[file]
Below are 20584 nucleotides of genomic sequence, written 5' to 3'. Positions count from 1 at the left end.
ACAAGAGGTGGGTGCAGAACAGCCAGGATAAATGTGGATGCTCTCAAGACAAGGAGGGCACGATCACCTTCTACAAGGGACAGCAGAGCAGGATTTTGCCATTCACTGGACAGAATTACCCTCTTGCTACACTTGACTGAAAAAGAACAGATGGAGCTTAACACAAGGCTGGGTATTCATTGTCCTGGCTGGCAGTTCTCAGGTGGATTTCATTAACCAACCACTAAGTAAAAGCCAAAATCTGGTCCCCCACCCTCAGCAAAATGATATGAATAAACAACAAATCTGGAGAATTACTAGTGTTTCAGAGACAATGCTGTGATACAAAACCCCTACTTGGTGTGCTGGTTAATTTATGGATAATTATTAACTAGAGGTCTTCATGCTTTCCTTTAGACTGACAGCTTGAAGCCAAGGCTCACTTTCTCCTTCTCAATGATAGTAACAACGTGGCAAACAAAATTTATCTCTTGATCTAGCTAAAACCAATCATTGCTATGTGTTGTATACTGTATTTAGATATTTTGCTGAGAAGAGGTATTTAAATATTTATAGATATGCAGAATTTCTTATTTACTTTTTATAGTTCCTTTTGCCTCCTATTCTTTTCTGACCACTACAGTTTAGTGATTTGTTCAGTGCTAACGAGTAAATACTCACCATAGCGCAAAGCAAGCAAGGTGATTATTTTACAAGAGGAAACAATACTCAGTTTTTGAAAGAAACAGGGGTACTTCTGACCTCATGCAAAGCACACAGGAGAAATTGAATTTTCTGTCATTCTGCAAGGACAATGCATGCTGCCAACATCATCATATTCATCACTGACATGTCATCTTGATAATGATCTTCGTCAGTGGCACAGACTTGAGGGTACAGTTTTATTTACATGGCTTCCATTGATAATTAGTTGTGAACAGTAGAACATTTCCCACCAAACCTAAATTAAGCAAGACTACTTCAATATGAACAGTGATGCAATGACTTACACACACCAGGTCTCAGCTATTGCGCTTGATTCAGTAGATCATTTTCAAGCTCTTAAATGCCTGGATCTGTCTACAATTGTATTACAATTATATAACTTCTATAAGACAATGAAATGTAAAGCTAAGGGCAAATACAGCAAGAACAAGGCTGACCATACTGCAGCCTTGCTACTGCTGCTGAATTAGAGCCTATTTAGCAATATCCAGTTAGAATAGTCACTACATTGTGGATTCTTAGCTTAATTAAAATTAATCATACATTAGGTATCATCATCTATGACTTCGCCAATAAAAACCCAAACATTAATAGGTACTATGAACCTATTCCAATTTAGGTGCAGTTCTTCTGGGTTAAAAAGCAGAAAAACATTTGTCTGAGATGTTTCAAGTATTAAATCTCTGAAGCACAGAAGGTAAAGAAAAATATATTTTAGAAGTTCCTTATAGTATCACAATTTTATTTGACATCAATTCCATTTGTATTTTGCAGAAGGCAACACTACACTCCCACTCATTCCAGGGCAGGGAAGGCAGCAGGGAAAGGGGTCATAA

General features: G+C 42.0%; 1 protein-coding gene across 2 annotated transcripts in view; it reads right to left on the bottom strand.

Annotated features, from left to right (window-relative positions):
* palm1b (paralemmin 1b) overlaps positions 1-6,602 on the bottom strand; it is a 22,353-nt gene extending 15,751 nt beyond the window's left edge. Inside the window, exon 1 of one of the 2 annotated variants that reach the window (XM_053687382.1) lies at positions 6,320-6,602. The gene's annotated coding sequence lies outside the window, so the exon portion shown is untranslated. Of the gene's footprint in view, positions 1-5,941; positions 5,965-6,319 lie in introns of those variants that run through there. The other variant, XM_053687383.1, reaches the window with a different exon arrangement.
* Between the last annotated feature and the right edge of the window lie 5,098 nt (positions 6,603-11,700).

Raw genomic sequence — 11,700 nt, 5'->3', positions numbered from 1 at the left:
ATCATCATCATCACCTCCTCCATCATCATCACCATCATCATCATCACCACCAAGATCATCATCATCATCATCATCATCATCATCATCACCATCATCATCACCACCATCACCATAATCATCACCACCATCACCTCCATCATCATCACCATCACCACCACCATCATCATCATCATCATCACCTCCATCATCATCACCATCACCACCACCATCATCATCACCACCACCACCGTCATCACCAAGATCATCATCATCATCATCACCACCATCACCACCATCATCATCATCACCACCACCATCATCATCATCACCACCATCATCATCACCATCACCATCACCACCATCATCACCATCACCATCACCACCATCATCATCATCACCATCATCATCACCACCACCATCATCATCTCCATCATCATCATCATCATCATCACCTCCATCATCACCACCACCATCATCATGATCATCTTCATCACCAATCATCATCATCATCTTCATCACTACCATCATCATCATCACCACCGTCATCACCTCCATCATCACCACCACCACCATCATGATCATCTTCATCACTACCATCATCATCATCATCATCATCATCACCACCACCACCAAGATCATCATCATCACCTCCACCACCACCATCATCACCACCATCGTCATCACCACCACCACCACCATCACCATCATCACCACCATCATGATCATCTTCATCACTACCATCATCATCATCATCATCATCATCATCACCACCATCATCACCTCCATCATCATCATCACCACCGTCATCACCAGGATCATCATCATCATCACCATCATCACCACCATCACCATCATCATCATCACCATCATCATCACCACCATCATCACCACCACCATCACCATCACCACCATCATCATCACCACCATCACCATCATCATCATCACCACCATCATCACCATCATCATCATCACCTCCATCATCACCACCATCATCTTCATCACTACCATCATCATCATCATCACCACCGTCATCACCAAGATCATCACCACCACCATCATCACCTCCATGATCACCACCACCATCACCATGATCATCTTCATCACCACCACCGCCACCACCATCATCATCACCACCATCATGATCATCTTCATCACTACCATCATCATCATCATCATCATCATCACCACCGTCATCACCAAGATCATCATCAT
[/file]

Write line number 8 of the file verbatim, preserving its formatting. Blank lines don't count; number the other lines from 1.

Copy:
ATCATCATCATCACCTCCTCCATCATCATCACCATCATCATCATCACCACCAAGATCATCATCATCATCATCATCATCATCATCATCACCATCATCATCACCACCATCACCATAATCATCACCACCATCACCTCCATCATCATCACCATCACCACCACCATCATCATCATCATCATCACCTCCATCATCATCACCATCACCACCACCATCATCATCACCACCACCACCGTCATCACCAAGATCATCATCATCATCATCACCACCATCACCACCATCATCATCATCACCACCACCATCATCATCATCACCACCATCATCATCACCATCACCATCACCACCATCATCACCATCACCATCACCACCATCATCATCATCACCATCATCATCACCACCACCATCATCATCTCCATCATCATCATCATCATCATCACCTCCATCATCACCACCACCATCATCATGATCATCTTCATCACCAATCATCATCATCATCTTCATCACTACCATCATCATCATCACCACCGTCATCACCTCCATCATCACCACCACCACCATCATGATCATCTTCATCACTACCATCATCATCATCATCATCATCATCACCACCACCACCAAGATCATCATCATCACCTCCACCACCACCATCATCACCACCATCGTCATCACCACCACCACCACCATCACCATCATCACCACCATCATGATCATCTTCATCACTACCATCATCATCATCATCATCATCATCATCACCACCATCATCACCTCCATCATCATCATCACCACCGTCATCACCAGGATCATCATCATCATCACCATCATCACCACCATCACCATCATCATCATCACCATCATCATCACCACCATCATCACCACCACCATCACCATCACCACCATCATCATCACCACCATCACCATCATCATCATCACCACCATCATCACCATCATCATCATCACCTCCATCATCACCACCATCATCTTCATCACTACCATCATCATCATCATCACCACCGTCATCACCAAGATCATCACCACCACCATCATCACCTCCATGATCACCACCACCATCACCATGATCATCTTCATCACCACCACCGCCACCACCATCATCATCACCACCATCATGATCATCTTCATCACTACCATCATCATCATCATCATCATCATCACCACCGTCATCACCAAGATCATCATCAT